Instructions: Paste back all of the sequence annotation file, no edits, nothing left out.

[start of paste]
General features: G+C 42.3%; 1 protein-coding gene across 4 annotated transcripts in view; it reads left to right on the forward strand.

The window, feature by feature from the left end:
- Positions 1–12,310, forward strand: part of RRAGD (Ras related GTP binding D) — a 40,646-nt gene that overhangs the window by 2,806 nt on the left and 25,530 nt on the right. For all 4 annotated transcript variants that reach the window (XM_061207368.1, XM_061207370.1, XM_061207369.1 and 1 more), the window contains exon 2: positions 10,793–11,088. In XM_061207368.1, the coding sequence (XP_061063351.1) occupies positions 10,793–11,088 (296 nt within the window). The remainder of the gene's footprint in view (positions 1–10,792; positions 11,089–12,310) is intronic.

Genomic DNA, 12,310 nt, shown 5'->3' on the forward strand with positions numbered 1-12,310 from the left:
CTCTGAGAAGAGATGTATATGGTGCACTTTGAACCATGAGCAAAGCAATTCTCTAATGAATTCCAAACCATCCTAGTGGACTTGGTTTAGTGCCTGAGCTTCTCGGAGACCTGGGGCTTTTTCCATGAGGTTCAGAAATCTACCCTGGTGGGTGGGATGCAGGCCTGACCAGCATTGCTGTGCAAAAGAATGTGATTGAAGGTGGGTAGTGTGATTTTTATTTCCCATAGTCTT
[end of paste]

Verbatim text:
General features: G+C 42.3%; 1 protein-coding gene across 4 annotated transcripts in view; it reads left to right on the forward strand.

The window, feature by feature from the left end:
- Positions 1–12,310, forward strand: part of RRAGD (Ras related GTP binding D) — a 40,646-nt gene that overhangs the window by 2,806 nt on the left and 25,530 nt on the right. For all 4 annotated transcript variants that reach the window (XM_061207368.1, XM_061207370.1, XM_061207369.1 and 1 more), the window contains exon 2: positions 10,793–11,088. In XM_061207368.1, the coding sequence (XP_061063351.1) occupies positions 10,793–11,088 (296 nt within the window). The remainder of the gene's footprint in view (positions 1–10,792; positions 11,089–12,310) is intronic.

Genomic DNA, 12,310 nt, shown 5'->3' on the forward strand with positions numbered 1-12,310 from the left:
CTCTGAGAAGAGATGTATATGGTGCACTTTGAACCATGAGCAAAGCAATTCTCTAATGAATTCCAAACCATCCTAGTGGACTTGGTTTAGTGCCTGAGCTTCTCGGAGACCTGGGGCTTTTTCCATGAGGTTCAGAAATCTACCCTGGTGGGTGGGATGCAGGCCTGACCAGCATTGCTGTGCAAAAGAATGTGATTGAAGGTGGGTAGTGTGATTTTTATTTCCCATAGTCTT